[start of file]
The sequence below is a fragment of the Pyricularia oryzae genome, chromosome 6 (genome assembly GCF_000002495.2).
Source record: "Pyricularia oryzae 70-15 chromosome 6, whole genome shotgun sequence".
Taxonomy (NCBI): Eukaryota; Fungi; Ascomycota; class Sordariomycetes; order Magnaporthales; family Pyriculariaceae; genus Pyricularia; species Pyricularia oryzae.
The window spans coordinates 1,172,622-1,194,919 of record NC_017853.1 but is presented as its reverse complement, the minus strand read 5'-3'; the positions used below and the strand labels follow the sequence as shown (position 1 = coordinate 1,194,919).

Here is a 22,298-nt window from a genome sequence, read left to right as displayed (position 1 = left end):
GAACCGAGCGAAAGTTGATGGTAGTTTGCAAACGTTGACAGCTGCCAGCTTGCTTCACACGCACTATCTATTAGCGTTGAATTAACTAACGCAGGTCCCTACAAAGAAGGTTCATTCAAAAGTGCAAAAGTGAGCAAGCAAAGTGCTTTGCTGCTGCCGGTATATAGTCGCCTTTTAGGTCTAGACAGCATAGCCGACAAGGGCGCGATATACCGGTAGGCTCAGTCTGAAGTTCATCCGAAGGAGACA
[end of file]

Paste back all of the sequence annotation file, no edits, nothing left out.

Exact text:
The sequence below is a fragment of the Pyricularia oryzae genome, chromosome 6 (genome assembly GCF_000002495.2).
Source record: "Pyricularia oryzae 70-15 chromosome 6, whole genome shotgun sequence".
Taxonomy (NCBI): Eukaryota; Fungi; Ascomycota; class Sordariomycetes; order Magnaporthales; family Pyriculariaceae; genus Pyricularia; species Pyricularia oryzae.
The window spans coordinates 1,172,622-1,194,919 of record NC_017853.1 but is presented as its reverse complement, the minus strand read 5'-3'; the positions used below and the strand labels follow the sequence as shown (position 1 = coordinate 1,194,919).

Here is a 22,298-nt window from a genome sequence, read left to right as displayed (position 1 = left end):
GAACCGAGCGAAAGTTGATGGTAGTTTGCAAACGTTGACAGCTGCCAGCTTGCTTCACACGCACTATCTATTAGCGTTGAATTAACTAACGCAGGTCCCTACAAAGAAGGTTCATTCAAAAGTGCAAAAGTGAGCAAGCAAAGTGCTTTGCTGCTGCCGGTATATAGTCGCCTTTTAGGTCTAGACAGCATAGCCGACAAGGGCGCGATATACCGGTAGGCTCAGTCTGAAGTTCATCCGAAGGAGACA